Whether you run a small, medium, service-based, or product-based business, chances are you offer a variety of products, services, and possibly even pricing models. Construction companies take on big projects, little projects, and some in between. A marketing firm might bill some clients per job and others per hour or on a monthly rate. Businesses selling products might have as few as five or as many as 5,000 skews available in different colors and sizes. Although all of these offerings likely bring in revenue, most often in business, only a few offerings actually generate profits. In fact, it's not uncommon for the jobs with the highest price tags (i.e. the largest revenue streams) to generate the smallest profits.
So, how can you determine which of your products, services, customers, or pricing models are actually your most profitable revenue channels?
The answer is simple: job costing.
What Are Job Costing and Unit Economics?
Put simply, job costing is the process of determining the exact cost of performing a specific job and the exact amount of income generated by completing that task. Keeping track of these specific numbers in your business allows you to look at profit and loss statements for every aspect of your business that has a measurable cost, instead of simply evaluating a single income statement for your entire business operation.
Unit economics is the process of measuring and evaluating the performance of any unit of a business, such as each type of product, service, pricing model, department, employee minute, phone call, customer, client, or more.
How Does Job Costing in a Business Actually Work?
In order to job cost accurately, you will need a high-powered accounting software with customizable expense categorizing and tracking capabilities, like QuickBooks. It's also helpful if you have a streamlined, easy, and efficient way (typically handled using additional, integrated software and smartphone apps) to track and categorize expense receipts and employee time (if you are interested in tracking time-driven activity-based job costing in your business).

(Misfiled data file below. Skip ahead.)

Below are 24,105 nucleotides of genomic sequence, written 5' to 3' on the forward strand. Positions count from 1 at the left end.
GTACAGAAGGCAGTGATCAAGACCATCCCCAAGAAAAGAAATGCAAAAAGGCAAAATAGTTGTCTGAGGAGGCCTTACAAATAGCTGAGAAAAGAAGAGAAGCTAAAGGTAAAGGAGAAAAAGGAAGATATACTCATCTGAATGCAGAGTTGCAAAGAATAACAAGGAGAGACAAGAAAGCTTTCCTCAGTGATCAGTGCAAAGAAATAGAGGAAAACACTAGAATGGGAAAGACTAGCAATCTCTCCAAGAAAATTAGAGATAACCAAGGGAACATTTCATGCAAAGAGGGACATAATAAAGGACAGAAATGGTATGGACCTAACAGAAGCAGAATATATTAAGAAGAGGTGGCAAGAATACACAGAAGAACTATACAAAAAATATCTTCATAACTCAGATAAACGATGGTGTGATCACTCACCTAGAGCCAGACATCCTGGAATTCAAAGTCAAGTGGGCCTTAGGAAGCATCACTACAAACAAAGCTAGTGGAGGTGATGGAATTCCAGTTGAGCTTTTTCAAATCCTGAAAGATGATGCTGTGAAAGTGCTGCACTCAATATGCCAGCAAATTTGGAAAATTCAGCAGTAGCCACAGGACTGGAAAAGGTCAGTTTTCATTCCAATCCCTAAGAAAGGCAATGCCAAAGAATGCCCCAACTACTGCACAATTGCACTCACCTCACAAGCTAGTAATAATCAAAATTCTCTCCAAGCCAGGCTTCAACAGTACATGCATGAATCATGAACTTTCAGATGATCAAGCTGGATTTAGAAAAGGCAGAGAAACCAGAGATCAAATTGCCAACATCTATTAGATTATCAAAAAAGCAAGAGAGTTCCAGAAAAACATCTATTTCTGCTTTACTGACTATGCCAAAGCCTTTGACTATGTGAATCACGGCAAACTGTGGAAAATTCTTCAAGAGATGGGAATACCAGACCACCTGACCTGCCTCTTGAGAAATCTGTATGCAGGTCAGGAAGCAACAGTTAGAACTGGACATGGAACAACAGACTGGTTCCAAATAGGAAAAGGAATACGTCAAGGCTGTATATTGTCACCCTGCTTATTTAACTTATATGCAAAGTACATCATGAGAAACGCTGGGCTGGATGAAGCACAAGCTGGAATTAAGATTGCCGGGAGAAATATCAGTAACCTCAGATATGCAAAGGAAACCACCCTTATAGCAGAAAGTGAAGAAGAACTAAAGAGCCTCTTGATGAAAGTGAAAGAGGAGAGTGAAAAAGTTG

In order to cost a specific job, you need to determine the cost of direct materials and direct labor, which specifically funded that job, and also determine the portion of overhead expenses to allocate to that specific job. You can determine the overhead cost allocation either by:
- considering the cost allocation as a fraction of total labor determined by the hours spent on the project divided by total labor hours
- or by using activity-based costing, with which you predetermine an overhead cost rate to ascribe to individual activities in your business.
Tracking and allocating these costs (and the revenue generated by individual jobs) allows you to generate an income statement and pull key performance indicators for any unit of your business you wish to evaluate.
Use Job Costing and Unit Economics to Focus on High-Performance Revenue Channels
With job costing, you can determine which units of your business actually generate profits, which do so-so, and which might be costing you money. By tracking profit and loss statements and metrics (such as gross profit margins) on your various products, services, or clients, you can focus on the items which perform best and either improve or cut those that aren't doing as well.
By job costing key components of your business, you can determine which of your revenue streams generates profits and which do not. You can determine customer lifetime value and customer acquisition costs. You can track the performance of your sales team or the efficiency of your shipping department. You can monitor every aspect of your business's financials and, over time, identify data-driven strategies to cut costs, focus on your best revenue channels, and boost profits to grow your business.